I need to clean out the Inbox of my cell phone.  While I was at it, I thought I would highlight some of the messages that have stood the test of time and, to provide a little glimpse into my soul, why they’ve been saved for so long.

Henry’s Poor Navigation (or Jimmie’s Good Aim)

From: ICE Sean
Sent: Jul 20 [2005], 9:53 AM

Jimmie peed on Henry’s head

This message has the honor of being the oldest one saved on my phone.  I’m not sure why I’ve kept it so long.  I think I like the story potential.  Say a girlfriend comments on a romantic gesture of her spouse.  I can compete with that. 

“Oh my husband’s romantic too,” I can claim, “Take a look at some of the messages he leaves me!”

This particular message’s story potential went up immensely last summer when I received a very similiar text message:

From: ICE Sean
Sent: Jun 16 [2006], 5:48 PM

Jimmie peed right on henry’s head

I’ve spoken before about Henry’s inability to learn.  Navigating around a urine stream seems to be another lesson that alludes him.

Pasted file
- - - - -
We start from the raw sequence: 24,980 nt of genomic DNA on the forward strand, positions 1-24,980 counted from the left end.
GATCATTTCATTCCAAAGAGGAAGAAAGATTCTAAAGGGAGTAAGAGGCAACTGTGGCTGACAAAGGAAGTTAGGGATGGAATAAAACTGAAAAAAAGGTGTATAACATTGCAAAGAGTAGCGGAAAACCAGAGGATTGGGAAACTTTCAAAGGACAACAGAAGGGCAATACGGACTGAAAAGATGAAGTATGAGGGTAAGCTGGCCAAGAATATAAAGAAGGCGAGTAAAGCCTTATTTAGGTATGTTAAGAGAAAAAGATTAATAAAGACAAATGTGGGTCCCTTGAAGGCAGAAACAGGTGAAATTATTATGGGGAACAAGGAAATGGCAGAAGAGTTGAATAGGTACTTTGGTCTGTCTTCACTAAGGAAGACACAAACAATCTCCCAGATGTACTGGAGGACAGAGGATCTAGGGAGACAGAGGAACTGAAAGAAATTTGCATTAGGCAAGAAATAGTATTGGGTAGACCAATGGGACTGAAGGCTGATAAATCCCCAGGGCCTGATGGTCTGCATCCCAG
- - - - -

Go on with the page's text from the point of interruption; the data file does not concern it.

Andy and the Naked Fat Man

From: Andy B
Sent: Oct 20 [2005] 5:24 PM

I picked up your CD – I will have it at larrys if you dont make it ill give it to sean

I saved this because it reminds me how sweet Andy is.  The CD he is referring to is Bloodhound Gang’s Hefty Fine CD.  Typically when a CD I covet comes out, I’ll tell Sean and he’ll pick it up for me the next time he goes to the CD store.  I’ve secured many a NOFX CD that way.  Well this time the plan backfired.  When I submitted my seemingly innocent request to Sean, he balked.

“No!  Are you kidding me?!?  Have you seen the cover?  It’s disgusting– I don’t want to be seen buying that!”

He pulled up the cover on the Internet and sure enough, it’s not the most pleasing image to the eye.   Basically it is a large naked man sitting in a cardboard box (Click here to see for yourself).

The afternoon of the Virginia Tech-Miami game, work was sparsely populated and filled with people leaving early (as is typical for Thursday night games).  Andy was about to leave work and talking about last minute preparations for our tailgate and he mentioned he was stopping by Target.

“Oh you’re stopping by Target?” I said, “There’s a CD I want, do you mind picking it up for me?”